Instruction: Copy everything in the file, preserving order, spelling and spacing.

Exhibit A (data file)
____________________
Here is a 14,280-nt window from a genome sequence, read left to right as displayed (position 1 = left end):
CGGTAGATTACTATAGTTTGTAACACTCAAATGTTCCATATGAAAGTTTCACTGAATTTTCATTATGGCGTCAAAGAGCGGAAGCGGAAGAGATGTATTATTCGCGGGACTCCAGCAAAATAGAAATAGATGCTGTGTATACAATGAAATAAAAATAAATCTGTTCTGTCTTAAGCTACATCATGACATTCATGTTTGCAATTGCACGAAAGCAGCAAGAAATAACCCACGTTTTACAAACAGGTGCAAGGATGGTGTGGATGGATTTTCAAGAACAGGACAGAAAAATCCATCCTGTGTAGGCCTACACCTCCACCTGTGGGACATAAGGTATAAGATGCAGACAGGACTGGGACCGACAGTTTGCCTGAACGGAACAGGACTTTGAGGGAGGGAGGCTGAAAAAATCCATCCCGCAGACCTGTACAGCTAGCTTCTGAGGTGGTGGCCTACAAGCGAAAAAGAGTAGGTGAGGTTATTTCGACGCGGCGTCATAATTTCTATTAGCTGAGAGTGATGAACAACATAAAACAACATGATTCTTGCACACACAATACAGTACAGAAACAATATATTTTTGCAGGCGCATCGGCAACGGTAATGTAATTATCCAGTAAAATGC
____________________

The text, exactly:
Here is a 14,280-nt window from a genome sequence, read left to right as displayed (position 1 = left end):
CGGTAGATTACTATAGTTTGTAACACTCAAATGTTCCATATGAAAGTTTCACTGAATTTTCATTATGGCGTCAAAGAGCGGAAGCGGAAGAGATGTATTATTCGCGGGACTCCAGCAAAATAGAAATAGATGCTGTGTATACAATGAAATAAAAATAAATCTGTTCTGTCTTAAGCTACATCATGACATTCATGTTTGCAATTGCACGAAAGCAGCAAGAAATAACCCACGTTTTACAAACAGGTGCAAGGATGGTGTGGATGGATTTTCAAGAACAGGACAGAAAAATCCATCCTGTGTAGGCCTACACCTCCACCTGTGGGACATAAGGTATAAGATGCAGACAGGACTGGGACCGACAGTTTGCCTGAACGGAACAGGACTTTGAGGGAGGGAGGCTGAAAAAATCCATCCCGCAGACCTGTACAGCTAGCTTCTGAGGTGGTGGCCTACAAGCGAAAAAGAGTAGGTGAGGTTATTTCGACGCGGCGTCATAATTTCTATTAGCTGAGAGTGATGAACAACATAAAACAACATGATTCTTGCACACACAATACAGTACAGAAACAATATATTTTTGCAGGCGCATCGGCAACGGTAATGTAATTATCCAGTAAAATGC